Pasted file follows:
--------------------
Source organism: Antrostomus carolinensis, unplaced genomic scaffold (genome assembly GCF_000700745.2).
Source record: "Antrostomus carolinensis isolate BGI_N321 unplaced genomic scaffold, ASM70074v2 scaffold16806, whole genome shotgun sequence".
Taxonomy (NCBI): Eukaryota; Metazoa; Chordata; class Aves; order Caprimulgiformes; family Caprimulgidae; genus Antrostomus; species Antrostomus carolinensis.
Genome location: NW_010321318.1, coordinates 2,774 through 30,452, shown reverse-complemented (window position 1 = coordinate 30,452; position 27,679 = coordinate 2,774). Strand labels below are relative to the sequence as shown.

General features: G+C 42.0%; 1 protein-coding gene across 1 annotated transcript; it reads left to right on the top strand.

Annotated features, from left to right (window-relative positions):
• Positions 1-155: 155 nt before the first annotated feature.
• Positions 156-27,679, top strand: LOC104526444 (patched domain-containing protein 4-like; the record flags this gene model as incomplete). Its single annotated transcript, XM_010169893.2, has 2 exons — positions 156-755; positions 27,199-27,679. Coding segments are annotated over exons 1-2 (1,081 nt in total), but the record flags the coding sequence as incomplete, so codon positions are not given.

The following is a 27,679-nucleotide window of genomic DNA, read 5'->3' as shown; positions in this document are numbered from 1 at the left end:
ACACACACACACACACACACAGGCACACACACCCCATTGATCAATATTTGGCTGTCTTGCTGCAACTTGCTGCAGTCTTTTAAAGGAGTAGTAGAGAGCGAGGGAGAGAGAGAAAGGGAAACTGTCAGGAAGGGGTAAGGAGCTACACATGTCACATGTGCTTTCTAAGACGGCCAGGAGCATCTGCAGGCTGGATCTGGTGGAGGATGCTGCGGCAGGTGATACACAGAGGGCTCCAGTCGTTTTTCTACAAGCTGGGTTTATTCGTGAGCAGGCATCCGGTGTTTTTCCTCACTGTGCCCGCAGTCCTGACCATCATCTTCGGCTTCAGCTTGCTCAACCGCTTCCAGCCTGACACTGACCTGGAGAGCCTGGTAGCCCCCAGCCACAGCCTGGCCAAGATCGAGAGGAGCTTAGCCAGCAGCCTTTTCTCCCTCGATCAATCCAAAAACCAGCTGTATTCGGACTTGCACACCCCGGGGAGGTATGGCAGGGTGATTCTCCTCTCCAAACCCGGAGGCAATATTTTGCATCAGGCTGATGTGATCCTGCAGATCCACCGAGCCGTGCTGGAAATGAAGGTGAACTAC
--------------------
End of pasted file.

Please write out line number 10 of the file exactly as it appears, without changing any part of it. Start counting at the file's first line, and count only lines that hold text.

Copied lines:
ACACACACACACACACACACAGGCACACACACCCCATTGATCAATATTTGGCTGTCTTGCTGCAACTTGCTGCAGTCTTTTAAAGGAGTAGTAGAGAGCGAGGGAGAGAGAGAAAGGGAAACTGTCAGGAAGGGGTAAGGAGCTACACATGTCACATGTGCTTTCTAAGACGGCCAGGAGCATCTGCAGGCTGGATCTGGTGGAGGATGCTGCGGCAGGTGATACACAGAGGGCTCCAGTCGTTTTTCTACAAGCTGGGTTTATTCGTGAGCAGGCATCCGGTGTTTTTCCTCACTGTGCCCGCAGTCCTGACCATCATCTTCGGCTTCAGCTTGCTCAACCGCTTCCAGCCTGACACTGACCTGGAGAGCCTGGTAGCCCCCAGCCACAGCCTGGCCAAGATCGAGAGGAGCTTAGCCAGCAGCCTTTTCTCCCTCGATCAATCCAAAAACCAGCTGTATTCGGACTTGCACACCCCGGGGAGGTATGGCAGGGTGATTCTCCTCTCCAAACCCGGAGGCAATATTTTGCATCAGGCTGATGTGATCCTGCAGATCCACCGAGCCGTGCTGGAAATGAAGGTGAACTAC